Common eye conditions


Blepharitis is simply an inflammation of the eyelid margins. It is very common, particularly so in people with blue eyes and fair complexions, and is a chronic (long-term) condition which will go through cycles of improvement and deterioration. In most cases there will be no permanent cure, it is just a matter of managing each episode as it arises. It is not sight threatening but can be the cause of mild to moderate discomfort, and can be of cosmetic concern, as the eyelids can become red and swollen.

It may be associated in some people with a mild bacterial infection, or can be related to a generalised skin condition such as acne rosacea or scalp dandruff. There are two forms, anterior or posterior blepharitis, and regardless of which type you have (and some people have both types), you may suffer with dry, itchy and irritable eyes, excess watering and red eyelid margins. Long-term effects can include loss of eyelashes, dry-eye (which can increase the risk of corneal infections and ulcers) and the eyelids can turn in towards the eye, or out away from the eye.


Treatment should be considered for those people who are symptomatic and those who wish to wear contact lenses. Treatment is also advisable for people who are about to undergo eye surgery such as cataract extraction.

There is no simple cure and it is likely that any treatment will need to be used indefinitely.

Treatment is centred round a routine of local heat, scrupulous lid hygiene, tear supplements and in some cases oral antibiotics from your GP.

In anterior blepharitis, dry skin builds up on the eyelashes and on the margins of the eyelids, which become red and itchy. Posterior blepharitis involves meibomian glands which are located in the eyelids. These normally produce a clear, oily solution which is responsible for the stability of the tear film but in blepharitis the oil is replaced by a thicker waxy secretion, with the result that the tear film becomes watery and unstable, causing symptoms of a dry eye.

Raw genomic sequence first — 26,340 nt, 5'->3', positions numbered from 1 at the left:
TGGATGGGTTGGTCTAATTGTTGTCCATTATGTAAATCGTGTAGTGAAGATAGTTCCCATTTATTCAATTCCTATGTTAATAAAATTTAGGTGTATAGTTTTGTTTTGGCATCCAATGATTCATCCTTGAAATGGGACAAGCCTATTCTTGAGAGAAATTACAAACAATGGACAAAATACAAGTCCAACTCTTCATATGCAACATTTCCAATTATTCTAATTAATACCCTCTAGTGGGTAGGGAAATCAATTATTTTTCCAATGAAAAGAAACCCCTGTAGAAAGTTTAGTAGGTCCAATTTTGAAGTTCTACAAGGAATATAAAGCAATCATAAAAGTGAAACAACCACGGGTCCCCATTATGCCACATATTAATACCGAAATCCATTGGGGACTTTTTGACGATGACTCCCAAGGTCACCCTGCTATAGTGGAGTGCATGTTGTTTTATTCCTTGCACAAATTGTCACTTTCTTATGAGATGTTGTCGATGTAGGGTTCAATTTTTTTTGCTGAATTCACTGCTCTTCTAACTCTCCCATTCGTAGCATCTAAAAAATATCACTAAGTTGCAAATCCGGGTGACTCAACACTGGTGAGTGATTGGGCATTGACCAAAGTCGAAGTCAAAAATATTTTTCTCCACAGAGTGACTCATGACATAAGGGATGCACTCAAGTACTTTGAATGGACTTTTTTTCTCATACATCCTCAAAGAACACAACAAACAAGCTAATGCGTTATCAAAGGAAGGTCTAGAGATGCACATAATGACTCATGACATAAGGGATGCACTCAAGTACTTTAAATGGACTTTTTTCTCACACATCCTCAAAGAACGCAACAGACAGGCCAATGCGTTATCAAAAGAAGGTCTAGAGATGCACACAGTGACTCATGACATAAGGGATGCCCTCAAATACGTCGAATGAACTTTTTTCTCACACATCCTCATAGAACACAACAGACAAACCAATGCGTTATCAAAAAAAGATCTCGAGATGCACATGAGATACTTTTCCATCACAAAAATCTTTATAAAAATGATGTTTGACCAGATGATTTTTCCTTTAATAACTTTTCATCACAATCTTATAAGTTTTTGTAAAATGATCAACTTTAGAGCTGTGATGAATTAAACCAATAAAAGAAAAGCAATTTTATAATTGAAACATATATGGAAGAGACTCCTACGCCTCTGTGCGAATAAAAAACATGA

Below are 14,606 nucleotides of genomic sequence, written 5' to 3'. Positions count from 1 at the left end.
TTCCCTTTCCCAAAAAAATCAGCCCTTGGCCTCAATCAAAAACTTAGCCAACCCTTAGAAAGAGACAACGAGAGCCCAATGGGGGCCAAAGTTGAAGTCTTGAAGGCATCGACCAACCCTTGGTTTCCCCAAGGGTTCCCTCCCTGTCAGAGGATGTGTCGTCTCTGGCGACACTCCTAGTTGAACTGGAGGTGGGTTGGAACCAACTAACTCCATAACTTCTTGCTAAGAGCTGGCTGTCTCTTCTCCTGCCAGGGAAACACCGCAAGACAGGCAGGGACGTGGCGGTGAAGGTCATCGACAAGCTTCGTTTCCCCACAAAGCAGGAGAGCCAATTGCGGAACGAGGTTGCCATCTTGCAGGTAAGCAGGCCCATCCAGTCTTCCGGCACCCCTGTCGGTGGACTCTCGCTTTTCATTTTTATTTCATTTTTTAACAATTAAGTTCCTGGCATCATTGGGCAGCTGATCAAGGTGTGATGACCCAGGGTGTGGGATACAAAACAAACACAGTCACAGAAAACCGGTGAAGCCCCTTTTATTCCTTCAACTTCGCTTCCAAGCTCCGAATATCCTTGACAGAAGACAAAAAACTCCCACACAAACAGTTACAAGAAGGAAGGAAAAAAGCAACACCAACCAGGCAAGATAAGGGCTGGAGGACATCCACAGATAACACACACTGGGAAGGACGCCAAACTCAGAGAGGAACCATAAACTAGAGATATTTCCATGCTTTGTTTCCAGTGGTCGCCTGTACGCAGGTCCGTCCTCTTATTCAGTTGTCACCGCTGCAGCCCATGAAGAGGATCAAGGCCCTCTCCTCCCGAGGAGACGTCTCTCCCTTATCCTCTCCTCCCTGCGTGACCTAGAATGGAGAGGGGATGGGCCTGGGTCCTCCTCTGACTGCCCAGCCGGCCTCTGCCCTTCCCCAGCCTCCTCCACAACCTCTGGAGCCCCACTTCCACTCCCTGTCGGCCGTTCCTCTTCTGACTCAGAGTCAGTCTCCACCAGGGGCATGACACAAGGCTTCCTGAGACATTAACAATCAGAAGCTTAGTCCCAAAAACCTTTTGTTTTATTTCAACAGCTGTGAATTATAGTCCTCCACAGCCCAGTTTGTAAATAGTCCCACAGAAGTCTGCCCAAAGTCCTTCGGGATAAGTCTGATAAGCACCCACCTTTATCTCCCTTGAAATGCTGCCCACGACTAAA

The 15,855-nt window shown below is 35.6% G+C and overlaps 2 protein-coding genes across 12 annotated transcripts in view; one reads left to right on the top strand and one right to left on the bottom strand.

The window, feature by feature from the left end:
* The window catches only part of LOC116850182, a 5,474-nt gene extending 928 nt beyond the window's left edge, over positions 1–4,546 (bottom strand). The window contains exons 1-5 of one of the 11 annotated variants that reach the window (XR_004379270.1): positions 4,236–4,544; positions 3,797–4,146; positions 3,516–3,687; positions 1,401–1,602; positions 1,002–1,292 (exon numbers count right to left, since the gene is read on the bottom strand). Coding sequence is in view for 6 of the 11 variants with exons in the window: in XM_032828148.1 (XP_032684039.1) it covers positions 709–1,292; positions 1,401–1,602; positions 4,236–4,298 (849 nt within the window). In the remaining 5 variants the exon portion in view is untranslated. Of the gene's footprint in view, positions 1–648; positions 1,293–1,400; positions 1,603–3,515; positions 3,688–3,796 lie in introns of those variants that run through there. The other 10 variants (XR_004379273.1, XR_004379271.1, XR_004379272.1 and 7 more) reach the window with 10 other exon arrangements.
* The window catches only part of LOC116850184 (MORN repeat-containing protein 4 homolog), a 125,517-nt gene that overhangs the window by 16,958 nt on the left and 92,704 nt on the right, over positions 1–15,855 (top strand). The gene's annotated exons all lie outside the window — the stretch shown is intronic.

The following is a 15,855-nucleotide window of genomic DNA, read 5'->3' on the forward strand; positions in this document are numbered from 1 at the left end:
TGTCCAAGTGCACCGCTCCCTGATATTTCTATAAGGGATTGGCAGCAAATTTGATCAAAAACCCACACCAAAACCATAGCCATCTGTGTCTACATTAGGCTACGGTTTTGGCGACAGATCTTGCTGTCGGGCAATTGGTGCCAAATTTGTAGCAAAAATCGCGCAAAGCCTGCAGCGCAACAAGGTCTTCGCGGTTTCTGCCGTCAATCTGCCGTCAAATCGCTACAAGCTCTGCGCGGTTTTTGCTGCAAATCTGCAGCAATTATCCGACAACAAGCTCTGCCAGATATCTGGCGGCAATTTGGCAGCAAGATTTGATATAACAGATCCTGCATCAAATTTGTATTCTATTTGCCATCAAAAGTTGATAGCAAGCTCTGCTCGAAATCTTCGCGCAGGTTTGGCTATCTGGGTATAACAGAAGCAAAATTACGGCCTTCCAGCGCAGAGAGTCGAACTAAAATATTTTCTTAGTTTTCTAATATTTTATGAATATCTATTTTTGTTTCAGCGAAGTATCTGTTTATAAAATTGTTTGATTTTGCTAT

Following your eye examination we would recommend the following routine:

  1. Hot Compress: Use a heated eye pad in accordance with the manufacturers instructions and apply this to the closed eye for at least 6-10 minutes, taking care not to scald the face. It takes about this length of time for the heat to penetrate and soften the contents of the meibomian glands, and to loosen scales sticking to the eyelashes.
  2. Massage: Wrap a tissue or lid scrub around your index finger and apply gentle pressure over your upper eyelid in a downward motion, then over the lower eyelid in an upward motion. This process helps express the waxy contents out of the clogged-up glands.
  3. Lid Wipes: Use the tissue or lid scrub to wipe the eyelashes and eyelid margins to remove any softened scales or expressed gland contents.

If oral antibiotics are recommended then your family doctor will be advised. You will need to make an appointment to see him/her.

Recently, some authorities have suggested that regularly taking flax seed oil supplements (omega-3 fatty acids) may be beneficial. Whilst this is not a proven therapy, sufferers of blepharitis might want to consider taking these.

Wearing eye make-up may aggravate blepharitis and so it is wise to reconsider the need for this; certainly it is advisable not to use eyeliner on the lid margins, and to ensure that any makeup is thoroughly removed.

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